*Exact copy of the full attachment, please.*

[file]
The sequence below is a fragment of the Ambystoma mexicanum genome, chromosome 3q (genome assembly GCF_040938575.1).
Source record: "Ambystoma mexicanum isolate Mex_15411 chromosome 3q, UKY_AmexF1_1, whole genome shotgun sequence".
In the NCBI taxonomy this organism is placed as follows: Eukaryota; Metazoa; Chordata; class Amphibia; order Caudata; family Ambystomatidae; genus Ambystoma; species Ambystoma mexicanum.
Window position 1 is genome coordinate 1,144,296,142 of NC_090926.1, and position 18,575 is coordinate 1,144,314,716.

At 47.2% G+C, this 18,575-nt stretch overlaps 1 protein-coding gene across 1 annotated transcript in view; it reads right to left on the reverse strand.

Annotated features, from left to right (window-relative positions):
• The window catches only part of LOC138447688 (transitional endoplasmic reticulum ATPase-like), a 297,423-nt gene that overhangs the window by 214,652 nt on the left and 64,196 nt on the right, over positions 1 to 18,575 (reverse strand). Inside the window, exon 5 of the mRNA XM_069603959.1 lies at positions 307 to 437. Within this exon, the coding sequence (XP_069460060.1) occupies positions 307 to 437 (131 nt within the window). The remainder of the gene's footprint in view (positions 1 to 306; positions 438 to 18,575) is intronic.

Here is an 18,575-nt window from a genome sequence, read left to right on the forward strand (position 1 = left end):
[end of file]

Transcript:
The sequence below is a fragment of the Ambystoma mexicanum genome, chromosome 3q (genome assembly GCF_040938575.1).
Source record: "Ambystoma mexicanum isolate Mex_15411 chromosome 3q, UKY_AmexF1_1, whole genome shotgun sequence".
In the NCBI taxonomy this organism is placed as follows: Eukaryota; Metazoa; Chordata; class Amphibia; order Caudata; family Ambystomatidae; genus Ambystoma; species Ambystoma mexicanum.
Window position 1 is genome coordinate 1,144,296,142 of NC_090926.1, and position 18,575 is coordinate 1,144,314,716.

At 47.2% G+C, this 18,575-nt stretch overlaps 1 protein-coding gene across 1 annotated transcript in view; it reads right to left on the reverse strand.

Annotated features, from left to right (window-relative positions):
• The window catches only part of LOC138447688 (transitional endoplasmic reticulum ATPase-like), a 297,423-nt gene that overhangs the window by 214,652 nt on the left and 64,196 nt on the right, over positions 1 to 18,575 (reverse strand). Inside the window, exon 5 of the mRNA XM_069603959.1 lies at positions 307 to 437. Within this exon, the coding sequence (XP_069460060.1) occupies positions 307 to 437 (131 nt within the window). The remainder of the gene's footprint in view (positions 1 to 306; positions 438 to 18,575) is intronic.

Here is an 18,575-nt window from a genome sequence, read left to right on the forward strand (position 1 = left end):